Turkish baths and the history of soaplands


Nowadays, soaplands represent the Japanese sex industry, but when you consider Japan’s long history, soaplands haven’t actually been around for that long.

Women working as yūjo (prostitutes) and oiran (courtesans) have been active in Japan since the Edo period. Soaplands, on the other hand, have only been around since the end of World War II in 1945. The existing format of soaplands, however, has an extremely long history. Soaplands were once known as Turkish baths. I would now like to explain how they came to be.

The era of Turkish baths

Since olden times, Western people have gazed upon the Orient (present-day Turkey, the Arabian Peninsula, Iran, Iraq, etc.) and its mystique with longing and wonder.

When Turkey was still a part of the Ottoman Empire, tourists from the West were impressed by the nation’s baths. Despite the baths being divided by gender, it was still shocking to Westerners to be nude in front of other members of the same sex. Rumors regarding these baths in Turkey, along with the mystique of the Orient, began creating increasingly exotic impressions.

These trending thoughts also propagated to Japan in the 1950s, and baths where women scrubbed down men began to be called Turkish baths.

After the war, sex clubs became prohibited in Japan. At the same time, in order to exploit loopholes in these laws and regulations, a new type of sex industry began to evolve. This process resulted in Turkish baths, which were licensed as saunas, becoming the newest form of sex club.

From Turkish baths to soaplands

Over the long period of time from their birth in the 1950s, the name “Turkish bath” became a common term that permeated throughout Japanese society. Occasionally, the term “Turkish bath” was shortened to “Turkey.

Unfortunately, since this resulted in the image of sex clubs being tied to the country of Turkey, even when the country’s name was being used innocently, the term became problematic.

Of course, the people who were impacted the worst by this terminology were Turkish people living in Japan. In the early 1980s, a Turkish man by the name of Nusret Sancaklı, a student of seismology at Tokyo University, led a movement to change the name of Turkish baths and to rid the term Turkey of its sexual imagery.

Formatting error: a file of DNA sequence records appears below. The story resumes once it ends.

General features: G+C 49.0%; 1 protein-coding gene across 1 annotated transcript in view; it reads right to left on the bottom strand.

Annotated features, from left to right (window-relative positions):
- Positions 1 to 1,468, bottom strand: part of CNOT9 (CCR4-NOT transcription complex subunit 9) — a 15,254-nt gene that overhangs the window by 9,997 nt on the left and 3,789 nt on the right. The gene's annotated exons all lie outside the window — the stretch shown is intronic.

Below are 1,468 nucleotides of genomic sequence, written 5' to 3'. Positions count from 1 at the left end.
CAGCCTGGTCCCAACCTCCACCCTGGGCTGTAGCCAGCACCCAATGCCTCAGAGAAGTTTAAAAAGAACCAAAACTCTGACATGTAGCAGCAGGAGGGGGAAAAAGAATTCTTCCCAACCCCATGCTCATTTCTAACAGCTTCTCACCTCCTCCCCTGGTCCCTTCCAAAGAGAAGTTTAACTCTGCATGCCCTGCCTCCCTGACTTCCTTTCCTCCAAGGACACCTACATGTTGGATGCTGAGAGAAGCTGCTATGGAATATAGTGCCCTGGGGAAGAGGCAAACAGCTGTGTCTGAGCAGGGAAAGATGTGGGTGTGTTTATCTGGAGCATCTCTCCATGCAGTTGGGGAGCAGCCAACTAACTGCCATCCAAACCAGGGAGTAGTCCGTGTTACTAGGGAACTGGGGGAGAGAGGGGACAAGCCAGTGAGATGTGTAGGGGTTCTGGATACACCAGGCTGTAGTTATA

Through these twists and turns, the term soapland was finally decided by the public in 1984. This term is still widely used today.

The threat from the Olympics

During the period that soaplands were still known as Turkish baths, their existence was threatened by the holding of the Tokyo Olympics.

The Tokyo Olympics were held in 1964. It was a project that brought athletes and important figures from many different countries to Japan, and put the credibility of the nation into the world spotlight. In preparation, the city of Tokyo was redeveloped in order to live up to its important role.

During this time, sex clubs faced the strictest crackdowns. After the abolishment of the akasen (literally “red line”), a term that refers to districts where sex clubs were not policed prior to the war, soaplands, along with their services accompanying actual intercourse, became particularly popular. For this reason, the policing agencies focused their efforts on the crackdown of soaplands.

As you know, the eradication was unsuccessful as many soaplands still exist even after the Olympics. This does not change the fact, though, that it had been a very trying time for the soapland industry.

If you examine the history of soaplands, you will see that it is intertwined with significant historical events in Japan’s past. We can only pray that the existence of soaplands is not threatened again by regulation and redevelopment.